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Monday, September 23, 2019

Cuomo the Luddite



Friends, my latest article explores the hypocrisy and downright kookiness of our esteemed Govenor Andrew Cuomo.  I've written before of Cuomo's vendetta against fossil fuels.  He's still hard at work trying to deprive you and yours of power and heat.  No one can fault him for lying down on the job!  So far New York politicians' ability to stymie the energy industry and utility companies has been minimal, but don't count them out.  If the Greta Thunbergs of this world have their ear, you can bet the attacks on our economic lifeblood will intensify.

https://townhall.com/columnists/nicholaswaddy/2019/09/23/governor-cuomos-war-on-electricity-and-central-heating-just-hit-a-roadblock-n2553493

Meanwhile, check out this article on the decline of the coal industry:

https://www.foxnews.com/politics/coal-industry-decline-trump-revival

Coal's long-term decline is, as the article suggests, mainly due to economic factors, especially the cost-effectiveness of natural gas, but political factors still play a role.  Wouldn't it be nice if, instead of thinking up ways to torpedo whole industries and hundreds of thousands of American jobs, we spent just as much effort trying to reduce the carbon emissions and other pollutants those industries produce?  Then we could have our cake and eat it too.  The truth is that "clean coal" is closer to becoming a reality than it's ever been, but liberals seem determined to drive a stake through coal's heart, regardless of changing circumstances.  I can hear the nuclear industry saying, "Tell us about it!"  Above all, we need an energy policy based on reason, not on mass hysteria.

17 comments:

  1. I couldn’t agree more. Some more interesting facts for you ..... people do not realize that with wind, national statistics show wind is only blowing (generating) 25%-35% of the time. When you flip your light switch you want electricity right now, so utilities “firm up” this electricity by building thermal (mostly gas) generating plants that take over when the wind stops. Therefore, that “wind kwh” is really only 25%-35% “green”. Gas is necessary as this backup because mass storage of ”wind” electricity is not yet feasible ..... the environmental cost of sufficient quantities of batteries (not only production, but disposing of) is staggering not to mention the cost.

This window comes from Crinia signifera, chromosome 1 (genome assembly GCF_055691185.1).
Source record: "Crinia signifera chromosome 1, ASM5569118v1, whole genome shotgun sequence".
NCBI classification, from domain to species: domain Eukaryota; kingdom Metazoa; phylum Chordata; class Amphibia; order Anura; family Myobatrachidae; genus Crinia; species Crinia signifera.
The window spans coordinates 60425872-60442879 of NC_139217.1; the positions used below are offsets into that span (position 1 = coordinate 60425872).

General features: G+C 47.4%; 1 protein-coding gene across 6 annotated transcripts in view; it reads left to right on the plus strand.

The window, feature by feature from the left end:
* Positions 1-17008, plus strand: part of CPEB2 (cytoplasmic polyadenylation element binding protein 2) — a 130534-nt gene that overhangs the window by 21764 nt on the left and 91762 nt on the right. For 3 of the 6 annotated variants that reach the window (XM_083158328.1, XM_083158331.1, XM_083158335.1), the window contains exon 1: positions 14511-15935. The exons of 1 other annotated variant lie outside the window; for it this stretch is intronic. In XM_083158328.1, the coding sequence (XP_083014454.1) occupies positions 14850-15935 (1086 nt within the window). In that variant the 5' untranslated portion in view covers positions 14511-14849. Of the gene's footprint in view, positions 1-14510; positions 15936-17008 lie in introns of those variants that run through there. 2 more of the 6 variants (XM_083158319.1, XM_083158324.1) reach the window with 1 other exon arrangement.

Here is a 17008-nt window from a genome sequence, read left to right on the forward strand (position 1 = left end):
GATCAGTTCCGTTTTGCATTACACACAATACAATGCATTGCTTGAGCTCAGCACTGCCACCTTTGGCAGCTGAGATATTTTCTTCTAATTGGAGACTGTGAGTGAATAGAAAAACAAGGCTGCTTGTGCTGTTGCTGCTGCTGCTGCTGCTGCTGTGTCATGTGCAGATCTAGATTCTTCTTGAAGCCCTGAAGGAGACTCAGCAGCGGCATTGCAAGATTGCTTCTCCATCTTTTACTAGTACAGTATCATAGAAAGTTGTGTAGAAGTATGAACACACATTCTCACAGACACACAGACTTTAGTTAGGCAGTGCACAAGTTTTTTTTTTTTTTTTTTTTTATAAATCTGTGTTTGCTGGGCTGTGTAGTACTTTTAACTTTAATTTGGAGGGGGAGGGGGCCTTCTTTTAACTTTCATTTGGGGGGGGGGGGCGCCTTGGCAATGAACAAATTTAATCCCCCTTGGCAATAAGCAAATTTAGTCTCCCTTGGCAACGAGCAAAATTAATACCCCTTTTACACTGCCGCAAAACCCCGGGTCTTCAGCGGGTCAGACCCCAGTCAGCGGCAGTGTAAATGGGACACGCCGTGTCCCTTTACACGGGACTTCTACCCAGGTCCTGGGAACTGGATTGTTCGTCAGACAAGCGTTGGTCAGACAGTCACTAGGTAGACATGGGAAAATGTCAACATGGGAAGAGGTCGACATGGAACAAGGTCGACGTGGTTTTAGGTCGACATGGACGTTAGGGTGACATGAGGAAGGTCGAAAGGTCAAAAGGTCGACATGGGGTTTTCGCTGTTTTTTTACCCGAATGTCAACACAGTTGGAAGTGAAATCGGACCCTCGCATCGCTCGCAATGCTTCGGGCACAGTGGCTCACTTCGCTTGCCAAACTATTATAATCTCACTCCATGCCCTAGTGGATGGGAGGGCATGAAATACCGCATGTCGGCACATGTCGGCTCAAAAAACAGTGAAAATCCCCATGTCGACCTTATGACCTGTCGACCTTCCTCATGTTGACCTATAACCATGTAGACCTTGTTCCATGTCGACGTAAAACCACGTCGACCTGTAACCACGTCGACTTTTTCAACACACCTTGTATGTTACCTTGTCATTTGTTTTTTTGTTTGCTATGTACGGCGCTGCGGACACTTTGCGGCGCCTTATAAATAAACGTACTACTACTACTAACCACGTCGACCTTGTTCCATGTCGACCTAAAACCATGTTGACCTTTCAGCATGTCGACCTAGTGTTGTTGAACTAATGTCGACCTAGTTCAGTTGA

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  2. Thanks for chiming in, Dave! Good point about the impossibility of relying on wind for power (the key word being "relying"). It's really extraordinary that the eco-left thinks that wind and solar, which currently meet only 2% of global power needs, can be scaled up to replace all fossil fuels...virtually overnight. They are living in a fantasy world!

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  3. Thanks Dave for chiming in, I totally agree with your thought. Let me just say, I will not take orders from a 11 year old child (or whatever age Greta Thunberg is)--that has to be a form of child abuse what her parents are allowing her do.

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  4. I agree 100%, Linda. Too many children have been convinced that the world is about to end (which is the purest nonsense). To scare the living daylights out of them, and then shove them in front of a tv camera...that's reprehensible.

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  5. Dr. Waddy and Linda and David: Two words encompass and if enacted, solve this problem in a manner utterly unacceptable to the apocalyptic left: natural gas, plain and simple. Oh what violence this does to the left's dreams of totalitarian transformation! Why, does the left think it has at hand another Joan? I would bid it consider the entire history of the Maid before and after her immolation. Why, she maintained she embodied transcendent truth.And maybe she did in her way and in that of France ! And yes, though her story was radiant and is endorsed by no less than Churchill,her heritage yet proved at earthly fault. And so does this young Swede.

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  6. An interesting analogy, Jack. Were we to encounter the real Joan of Arc, would we find her admirable or...pathetic? Who can say. I'm pretty sure she wouldn't have the cachet of Milla Jovovich, though...

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  7. Also:on coal: the left has a bad case of mass OCD. They are incapable of admitting they are wrong on anything once it has received their infallible imprimatur.